Jump to ContentJump to Main Navigation
Language Myths and the History of English$
Users without a subscription are not able to see the full content.

Richard J. Watts

Print publication date: 2011

Print ISBN-13: 9780195327601

Published to Oxford Scholarship Online: May 2011

DOI: 10.1093/acprof:oso/9780195327601.001.0001

Show Summary Details
Page of

PRINTED FROM OXFORD SCHOLARSHIP ONLINE (www.oxfordscholarship.com). (c) Copyright Oxford University Press, 2017. All Rights Reserved. Under the terms of the licence agreement, an individual user may print out a PDF of a single chapter of a monograph in OSO for personal use (for details see http://www.oxfordscholarship.com/page/privacy-policy).date: 18 November 2017

Polishing the myths

Polishing the myths

The commercial side of politeness

Chapter:
(p.183) Chapter 8 Polishing the myths
Source:
Language Myths and the History of English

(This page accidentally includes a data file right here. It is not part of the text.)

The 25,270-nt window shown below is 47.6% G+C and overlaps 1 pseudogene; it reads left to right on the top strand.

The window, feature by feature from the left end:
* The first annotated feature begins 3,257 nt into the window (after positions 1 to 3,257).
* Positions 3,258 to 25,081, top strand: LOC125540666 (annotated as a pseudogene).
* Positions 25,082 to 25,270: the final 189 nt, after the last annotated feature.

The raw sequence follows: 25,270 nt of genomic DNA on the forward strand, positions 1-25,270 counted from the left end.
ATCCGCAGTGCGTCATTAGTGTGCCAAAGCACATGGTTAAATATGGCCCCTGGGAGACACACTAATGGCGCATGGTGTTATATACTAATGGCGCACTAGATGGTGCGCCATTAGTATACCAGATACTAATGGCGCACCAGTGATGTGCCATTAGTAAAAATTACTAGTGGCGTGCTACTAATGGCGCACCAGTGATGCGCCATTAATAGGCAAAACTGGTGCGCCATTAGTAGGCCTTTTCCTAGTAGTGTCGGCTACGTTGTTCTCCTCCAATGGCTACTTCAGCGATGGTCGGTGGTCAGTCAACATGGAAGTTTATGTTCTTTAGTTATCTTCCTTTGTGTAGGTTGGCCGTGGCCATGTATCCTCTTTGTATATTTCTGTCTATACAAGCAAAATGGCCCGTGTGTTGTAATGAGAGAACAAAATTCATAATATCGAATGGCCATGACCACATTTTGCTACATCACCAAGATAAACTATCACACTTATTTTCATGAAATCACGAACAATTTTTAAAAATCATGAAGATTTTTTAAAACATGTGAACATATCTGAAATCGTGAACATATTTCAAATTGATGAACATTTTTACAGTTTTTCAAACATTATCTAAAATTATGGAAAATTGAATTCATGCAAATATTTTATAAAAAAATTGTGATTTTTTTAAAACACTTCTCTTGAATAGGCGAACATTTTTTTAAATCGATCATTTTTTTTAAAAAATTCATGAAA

Author(s):

Richard J. Watts (Contributor Webpage)

Publisher:
Oxford University Press
DOI:10.1093/acprof:oso/9780195327601.003.0008

The development of the ideology of the standard language in the eighteenth century can be seen as a wider and socially more significant ideology of “politeness”. The argument links social standards of “politeness” in eighteenth-century terms to the commercial interests of a relatively small group of writers and entrepreneurs in the middling orders of society in the second half of the eighteenth century. It argues that the ideology of prescriptivism was, at base, driven by commercial interests. At the same time the ideology of the standard language helped establish linguistic distinctions between the middle and upper classes of society and the working classes and the destitute in the first phase of the Industrial Revolution. The chapter argues that a full account of commercial, social, and political factors need to be considered in our attempts to unravel the ideologies of language.

Keywords:   politeness, prescriptivism, social classes, commercialisation, standard language ideology

Oxford Scholarship Online requires a subscription or purchase to access the full text of books within the service. Public users can however freely search the site and view the abstracts and keywords for each book and chapter.

Please, subscribe or login to access full text content.

If you think you should have access to this title, please contact your librarian.

To troubleshoot, please check our FAQs , and if you can't find the answer there, please contact us .